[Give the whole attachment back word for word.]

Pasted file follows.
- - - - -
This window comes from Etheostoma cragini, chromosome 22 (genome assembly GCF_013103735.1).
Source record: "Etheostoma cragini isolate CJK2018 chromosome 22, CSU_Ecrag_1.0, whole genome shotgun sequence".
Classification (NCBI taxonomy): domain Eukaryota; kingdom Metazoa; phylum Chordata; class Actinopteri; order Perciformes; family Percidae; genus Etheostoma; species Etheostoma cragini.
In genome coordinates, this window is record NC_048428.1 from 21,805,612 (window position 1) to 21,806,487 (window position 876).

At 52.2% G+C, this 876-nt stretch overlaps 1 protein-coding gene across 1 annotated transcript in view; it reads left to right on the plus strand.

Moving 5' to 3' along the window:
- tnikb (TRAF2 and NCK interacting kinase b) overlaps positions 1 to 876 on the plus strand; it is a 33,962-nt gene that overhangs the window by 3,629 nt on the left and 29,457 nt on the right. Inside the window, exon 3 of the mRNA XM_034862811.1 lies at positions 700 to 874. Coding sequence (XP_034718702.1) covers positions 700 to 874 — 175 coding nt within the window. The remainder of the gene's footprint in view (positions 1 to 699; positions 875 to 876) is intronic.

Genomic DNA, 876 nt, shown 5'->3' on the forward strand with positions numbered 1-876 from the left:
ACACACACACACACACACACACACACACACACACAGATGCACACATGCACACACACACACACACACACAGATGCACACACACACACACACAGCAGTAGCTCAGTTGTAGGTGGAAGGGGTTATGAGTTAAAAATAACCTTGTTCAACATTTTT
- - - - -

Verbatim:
This window comes from Etheostoma cragini, chromosome 22 (genome assembly GCF_013103735.1).
Source record: "Etheostoma cragini isolate CJK2018 chromosome 22, CSU_Ecrag_1.0, whole genome shotgun sequence".
Classification (NCBI taxonomy): domain Eukaryota; kingdom Metazoa; phylum Chordata; class Actinopteri; order Perciformes; family Percidae; genus Etheostoma; species Etheostoma cragini.
In genome coordinates, this window is record NC_048428.1 from 21,805,612 (window position 1) to 21,806,487 (window position 876).

At 52.2% G+C, this 876-nt stretch overlaps 1 protein-coding gene across 1 annotated transcript in view; it reads left to right on the plus strand.

Moving 5' to 3' along the window:
- tnikb (TRAF2 and NCK interacting kinase b) overlaps positions 1 to 876 on the plus strand; it is a 33,962-nt gene that overhangs the window by 3,629 nt on the left and 29,457 nt on the right. Inside the window, exon 3 of the mRNA XM_034862811.1 lies at positions 700 to 874. Coding sequence (XP_034718702.1) covers positions 700 to 874 — 175 coding nt within the window. The remainder of the gene's footprint in view (positions 1 to 699; positions 875 to 876) is intronic.

Genomic DNA, 876 nt, shown 5'->3' on the forward strand with positions numbered 1-876 from the left:
ACACACACACACACACACACACACACACACACACAGATGCACACATGCACACACACACACACACACACAGATGCACACACACACACACACAGCAGTAGCTCAGTTGTAGGTGGAAGGGGTTATGAGTTAAAAATAACCTTGTTCAACATTTTT